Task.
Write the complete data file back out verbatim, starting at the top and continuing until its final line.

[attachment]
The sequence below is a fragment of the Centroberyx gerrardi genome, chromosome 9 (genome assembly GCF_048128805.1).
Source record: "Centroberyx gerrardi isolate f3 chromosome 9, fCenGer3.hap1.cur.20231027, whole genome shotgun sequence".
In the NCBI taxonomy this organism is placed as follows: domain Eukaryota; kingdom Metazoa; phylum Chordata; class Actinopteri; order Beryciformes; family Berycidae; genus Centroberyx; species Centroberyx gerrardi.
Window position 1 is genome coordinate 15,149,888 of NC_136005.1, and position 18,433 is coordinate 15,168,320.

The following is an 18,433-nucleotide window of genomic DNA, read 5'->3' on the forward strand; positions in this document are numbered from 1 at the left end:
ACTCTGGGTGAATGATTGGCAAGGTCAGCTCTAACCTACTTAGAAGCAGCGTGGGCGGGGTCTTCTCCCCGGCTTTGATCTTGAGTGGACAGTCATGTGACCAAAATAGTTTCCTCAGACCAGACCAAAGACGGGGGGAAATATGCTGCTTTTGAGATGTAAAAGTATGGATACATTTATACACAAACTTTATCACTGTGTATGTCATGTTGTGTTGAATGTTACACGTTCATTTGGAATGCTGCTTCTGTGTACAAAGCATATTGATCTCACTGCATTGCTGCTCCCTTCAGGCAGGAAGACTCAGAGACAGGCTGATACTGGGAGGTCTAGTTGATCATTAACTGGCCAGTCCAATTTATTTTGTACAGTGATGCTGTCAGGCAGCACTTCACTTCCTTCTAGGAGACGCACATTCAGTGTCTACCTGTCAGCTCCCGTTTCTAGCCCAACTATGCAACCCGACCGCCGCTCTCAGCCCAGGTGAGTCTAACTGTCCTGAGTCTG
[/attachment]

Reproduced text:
The sequence below is a fragment of the Centroberyx gerrardi genome, chromosome 9 (genome assembly GCF_048128805.1).
Source record: "Centroberyx gerrardi isolate f3 chromosome 9, fCenGer3.hap1.cur.20231027, whole genome shotgun sequence".
In the NCBI taxonomy this organism is placed as follows: domain Eukaryota; kingdom Metazoa; phylum Chordata; class Actinopteri; order Beryciformes; family Berycidae; genus Centroberyx; species Centroberyx gerrardi.
Window position 1 is genome coordinate 15,149,888 of NC_136005.1, and position 18,433 is coordinate 15,168,320.

The following is an 18,433-nucleotide window of genomic DNA, read 5'->3' on the forward strand; positions in this document are numbered from 1 at the left end:
ACTCTGGGTGAATGATTGGCAAGGTCAGCTCTAACCTACTTAGAAGCAGCGTGGGCGGGGTCTTCTCCCCGGCTTTGATCTTGAGTGGACAGTCATGTGACCAAAATAGTTTCCTCAGACCAGACCAAAGACGGGGGGAAATATGCTGCTTTTGAGATGTAAAAGTATGGATACATTTATACACAAACTTTATCACTGTGTATGTCATGTTGTGTTGAATGTTACACGTTCATTTGGAATGCTGCTTCTGTGTACAAAGCATATTGATCTCACTGCATTGCTGCTCCCTTCAGGCAGGAAGACTCAGAGACAGGCTGATACTGGGAGGTCTAGTTGATCATTAACTGGCCAGTCCAATTTATTTTGTACAGTGATGCTGTCAGGCAGCACTTCACTTCCTTCTAGGAGACGCACATTCAGTGTCTACCTGTCAGCTCCCGTTTCTAGCCCAACTATGCAACCCGACCGCCGCTCTCAGCCCAGGTGAGTCTAACTGTCCTGAGTCTG